Metalysis has developed a process that can transform natural rutile sands directly into titanium metal powder in a single step.
Rutile is a naturally occurring titanium ore present in beach sands.
The Metalysis process, developed at UK based specialist metals company's plant in Yorkshire, UK, has successfully carried out a series of production runs using rutile feedstock and is now able to produce a range of titanium powders.
The breakthrough in the use of rutile ore as the feedstock is part of the decade-long development of a process to provide highly-efficient, cost effective and transformational specialist metals production.
"Metalysis has spent a significant period of time and resource developing a process that can produce titanium powder from a relatively inexpensive feedstock in a single step," said Guppy Dhariwal, CEO of Metalysis.
"We now expect that our process will have a transformational effect on the metals industry through the production of titanium on a greater scale, at a lower cost and in an environmentally benign manner."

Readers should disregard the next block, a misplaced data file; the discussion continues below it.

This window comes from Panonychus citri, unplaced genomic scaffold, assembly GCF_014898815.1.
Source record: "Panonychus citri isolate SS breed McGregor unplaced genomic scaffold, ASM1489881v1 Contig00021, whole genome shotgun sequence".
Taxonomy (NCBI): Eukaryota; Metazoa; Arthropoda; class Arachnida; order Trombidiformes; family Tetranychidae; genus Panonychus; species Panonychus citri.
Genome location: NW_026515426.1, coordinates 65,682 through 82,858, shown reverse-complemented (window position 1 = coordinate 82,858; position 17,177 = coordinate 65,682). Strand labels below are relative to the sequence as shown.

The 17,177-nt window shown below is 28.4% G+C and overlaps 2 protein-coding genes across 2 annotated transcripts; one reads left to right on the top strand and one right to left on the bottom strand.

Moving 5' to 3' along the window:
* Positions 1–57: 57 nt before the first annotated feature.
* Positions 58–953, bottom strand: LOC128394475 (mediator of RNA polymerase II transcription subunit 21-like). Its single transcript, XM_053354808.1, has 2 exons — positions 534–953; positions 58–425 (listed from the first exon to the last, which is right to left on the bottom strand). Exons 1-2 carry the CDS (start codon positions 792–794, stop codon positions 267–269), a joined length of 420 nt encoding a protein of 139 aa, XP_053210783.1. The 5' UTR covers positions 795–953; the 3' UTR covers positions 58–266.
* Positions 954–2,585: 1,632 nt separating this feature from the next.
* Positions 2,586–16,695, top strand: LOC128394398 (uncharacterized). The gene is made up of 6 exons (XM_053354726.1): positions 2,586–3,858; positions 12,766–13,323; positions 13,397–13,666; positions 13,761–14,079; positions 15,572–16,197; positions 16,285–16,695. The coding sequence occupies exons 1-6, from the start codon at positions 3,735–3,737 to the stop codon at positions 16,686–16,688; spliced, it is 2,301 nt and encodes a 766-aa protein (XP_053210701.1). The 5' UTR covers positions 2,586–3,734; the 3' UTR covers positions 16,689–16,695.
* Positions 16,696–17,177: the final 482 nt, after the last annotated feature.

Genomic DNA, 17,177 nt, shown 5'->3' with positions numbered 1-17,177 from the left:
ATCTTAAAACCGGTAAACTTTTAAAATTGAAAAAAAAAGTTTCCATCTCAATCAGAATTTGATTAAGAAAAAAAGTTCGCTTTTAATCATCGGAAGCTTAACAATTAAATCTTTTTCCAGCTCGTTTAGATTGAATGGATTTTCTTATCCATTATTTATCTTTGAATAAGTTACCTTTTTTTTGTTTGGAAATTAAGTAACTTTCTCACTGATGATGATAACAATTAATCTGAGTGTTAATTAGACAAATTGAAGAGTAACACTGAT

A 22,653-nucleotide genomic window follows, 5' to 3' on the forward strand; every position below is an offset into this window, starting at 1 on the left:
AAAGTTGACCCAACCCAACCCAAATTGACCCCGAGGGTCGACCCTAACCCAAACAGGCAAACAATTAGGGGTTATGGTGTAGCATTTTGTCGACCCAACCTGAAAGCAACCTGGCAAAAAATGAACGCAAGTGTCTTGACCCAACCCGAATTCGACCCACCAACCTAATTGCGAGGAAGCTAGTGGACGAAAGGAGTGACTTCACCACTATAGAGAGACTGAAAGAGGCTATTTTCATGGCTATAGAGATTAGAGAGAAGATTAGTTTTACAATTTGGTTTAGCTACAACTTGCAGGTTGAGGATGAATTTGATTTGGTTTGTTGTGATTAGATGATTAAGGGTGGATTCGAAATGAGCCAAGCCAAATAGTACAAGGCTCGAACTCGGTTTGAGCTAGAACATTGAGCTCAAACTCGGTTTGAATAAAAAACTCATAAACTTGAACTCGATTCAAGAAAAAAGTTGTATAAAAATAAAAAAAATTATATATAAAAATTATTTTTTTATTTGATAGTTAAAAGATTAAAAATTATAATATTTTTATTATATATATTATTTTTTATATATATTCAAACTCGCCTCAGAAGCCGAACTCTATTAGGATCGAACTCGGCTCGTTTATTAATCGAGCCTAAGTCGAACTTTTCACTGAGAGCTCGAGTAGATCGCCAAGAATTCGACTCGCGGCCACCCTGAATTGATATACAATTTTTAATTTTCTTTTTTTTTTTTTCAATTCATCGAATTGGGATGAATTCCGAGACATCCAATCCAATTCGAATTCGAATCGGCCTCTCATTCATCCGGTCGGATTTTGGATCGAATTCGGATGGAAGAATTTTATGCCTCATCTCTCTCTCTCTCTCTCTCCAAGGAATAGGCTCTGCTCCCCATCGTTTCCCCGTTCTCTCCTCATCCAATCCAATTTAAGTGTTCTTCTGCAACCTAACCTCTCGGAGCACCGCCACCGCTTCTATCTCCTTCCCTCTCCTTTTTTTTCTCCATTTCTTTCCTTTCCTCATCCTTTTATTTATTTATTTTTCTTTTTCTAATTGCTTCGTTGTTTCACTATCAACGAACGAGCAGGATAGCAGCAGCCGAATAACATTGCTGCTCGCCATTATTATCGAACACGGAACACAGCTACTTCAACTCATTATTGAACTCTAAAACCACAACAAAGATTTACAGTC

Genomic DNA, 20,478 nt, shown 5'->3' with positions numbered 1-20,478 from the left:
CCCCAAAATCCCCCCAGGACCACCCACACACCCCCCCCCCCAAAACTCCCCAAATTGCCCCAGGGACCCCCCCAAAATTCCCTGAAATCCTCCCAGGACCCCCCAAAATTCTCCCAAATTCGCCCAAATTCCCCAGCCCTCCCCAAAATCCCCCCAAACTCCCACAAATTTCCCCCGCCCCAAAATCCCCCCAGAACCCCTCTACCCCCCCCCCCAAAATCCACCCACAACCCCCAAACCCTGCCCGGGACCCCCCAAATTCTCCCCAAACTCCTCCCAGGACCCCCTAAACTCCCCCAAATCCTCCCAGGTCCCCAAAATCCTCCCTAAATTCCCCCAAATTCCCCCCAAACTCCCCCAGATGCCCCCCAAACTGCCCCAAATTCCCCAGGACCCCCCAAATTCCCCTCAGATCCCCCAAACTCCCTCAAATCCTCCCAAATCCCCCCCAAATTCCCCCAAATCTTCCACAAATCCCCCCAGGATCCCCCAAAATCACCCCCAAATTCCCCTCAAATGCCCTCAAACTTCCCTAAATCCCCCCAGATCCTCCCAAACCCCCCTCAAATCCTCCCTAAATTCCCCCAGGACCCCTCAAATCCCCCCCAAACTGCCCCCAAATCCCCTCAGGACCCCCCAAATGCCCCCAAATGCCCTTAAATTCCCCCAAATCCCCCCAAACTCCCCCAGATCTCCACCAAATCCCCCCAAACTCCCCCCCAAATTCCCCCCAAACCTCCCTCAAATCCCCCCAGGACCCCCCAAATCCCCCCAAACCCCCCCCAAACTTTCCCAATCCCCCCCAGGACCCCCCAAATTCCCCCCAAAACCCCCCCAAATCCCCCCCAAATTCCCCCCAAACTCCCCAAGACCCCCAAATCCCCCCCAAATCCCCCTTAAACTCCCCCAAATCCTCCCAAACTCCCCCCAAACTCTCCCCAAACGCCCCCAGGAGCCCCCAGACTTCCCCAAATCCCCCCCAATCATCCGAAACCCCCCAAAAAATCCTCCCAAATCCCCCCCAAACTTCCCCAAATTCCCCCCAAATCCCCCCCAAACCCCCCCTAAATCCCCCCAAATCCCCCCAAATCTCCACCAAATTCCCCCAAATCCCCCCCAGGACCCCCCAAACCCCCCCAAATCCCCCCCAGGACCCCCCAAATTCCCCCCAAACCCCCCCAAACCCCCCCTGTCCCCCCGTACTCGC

Metalysis said its use of rutile ore as a feedstock is a low cost and environmentally benign method of titanium powder production.
The new rutile derived titanium powder, can be used in a variety of new applications to satisfy the demand for a low cost, light weight, high strength and corrosion resistant metal.
In addition to titanium, tantalum and specialist metals (including rare earths), a wide range of innovative ‘designer’ alloys can be produced on a commercial scale with a significantly reduced environmental impact.
The process is also suitable for the recycling of strategic metals.
The nature of the Metalysis process means that it can produce alloys that would not be cost effective by traditional processes.
It is entirely solid-state, therefore metals with significantly different densities or melting points can be alloyed.
Metalysis said the alloys can be tailored to have the desired properties for applications within a variety of industries including automotive, marine, electronics, clean energy and aerospace.